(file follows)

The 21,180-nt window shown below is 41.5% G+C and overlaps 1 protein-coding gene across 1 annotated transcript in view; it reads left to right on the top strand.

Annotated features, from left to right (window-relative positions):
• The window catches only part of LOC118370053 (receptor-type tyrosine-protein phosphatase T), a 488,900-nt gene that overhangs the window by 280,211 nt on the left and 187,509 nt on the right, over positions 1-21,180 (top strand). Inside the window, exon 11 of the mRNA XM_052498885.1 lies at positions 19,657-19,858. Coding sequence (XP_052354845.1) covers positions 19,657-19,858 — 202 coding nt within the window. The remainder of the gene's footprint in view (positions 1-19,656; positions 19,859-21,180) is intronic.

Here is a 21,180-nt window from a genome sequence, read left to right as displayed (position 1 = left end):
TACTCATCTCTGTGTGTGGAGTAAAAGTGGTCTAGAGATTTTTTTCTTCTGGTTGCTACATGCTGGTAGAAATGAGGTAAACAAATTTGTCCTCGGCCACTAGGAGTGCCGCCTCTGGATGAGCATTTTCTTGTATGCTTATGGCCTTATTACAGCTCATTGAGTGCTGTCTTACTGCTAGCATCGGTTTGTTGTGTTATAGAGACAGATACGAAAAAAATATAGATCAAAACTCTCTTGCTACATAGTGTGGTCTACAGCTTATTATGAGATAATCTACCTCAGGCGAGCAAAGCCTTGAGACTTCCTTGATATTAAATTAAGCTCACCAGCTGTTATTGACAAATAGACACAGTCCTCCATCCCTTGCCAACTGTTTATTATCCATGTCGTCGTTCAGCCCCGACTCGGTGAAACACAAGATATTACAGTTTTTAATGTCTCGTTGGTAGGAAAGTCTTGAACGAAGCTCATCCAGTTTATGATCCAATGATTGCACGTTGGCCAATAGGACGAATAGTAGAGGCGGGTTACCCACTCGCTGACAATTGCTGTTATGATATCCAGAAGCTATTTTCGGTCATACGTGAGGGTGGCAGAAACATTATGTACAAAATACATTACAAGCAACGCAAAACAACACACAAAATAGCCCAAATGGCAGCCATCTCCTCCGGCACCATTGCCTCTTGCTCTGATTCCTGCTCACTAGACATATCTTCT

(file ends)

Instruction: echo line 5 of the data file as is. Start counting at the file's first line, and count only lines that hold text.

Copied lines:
TACTCATCTCTGTGTGTGGAGTAAAAGTGGTCTAGAGATTTTTTTCTTCTGGTTGCTACATGCTGGTAGAAATGAGGTAAACAAATTTGTCCTCGGCCACTAGGAGTGCCGCCTCTGGATGAGCATTTTCTTGTATGCTTATGGCCTTATTACAGCTCATTGAGTGCTGTCTTACTGCTAGCATCGGTTTGTTGTGTTATAGAGACAGATACGAAAAAAATATAGATCAAAACTCTCTTGCTACATAGTGTGGTCTACAGCTTATTATGAGATAATCTACCTCAGGCGAGCAAAGCCTTGAGACTTCCTTGATATTAAATTAAGCTCACCAGCTGTTATTGACAAATAGACACAGTCCTCCATCCCTTGCCAACTGTTTATTATCCATGTCGTCGTTCAGCCCCGACTCGGTGAAACACAAGATATTACAGTTTTTAATGTCTCGTTGGTAGGAAAGTCTTGAACGAAGCTCATCCAGTTTATGATCCAATGATTGCACGTTGGCCAATAGGACGAATAGTAGAGGCGGGTTACCCACTCGCTGACAATTGCTGTTATGATATCCAGAAGCTATTTTCGGTCATACGTGAGGGTGGCAGAAACATTATGTACAAAATACATTACAAGCAACGCAAAACAACACACAAAATAGCCCAAATGGCAGCCATCTCCTCCGGCACCATTGCCTCTTGCTCTGATTCCTGCTCACTAGACATATCTTCT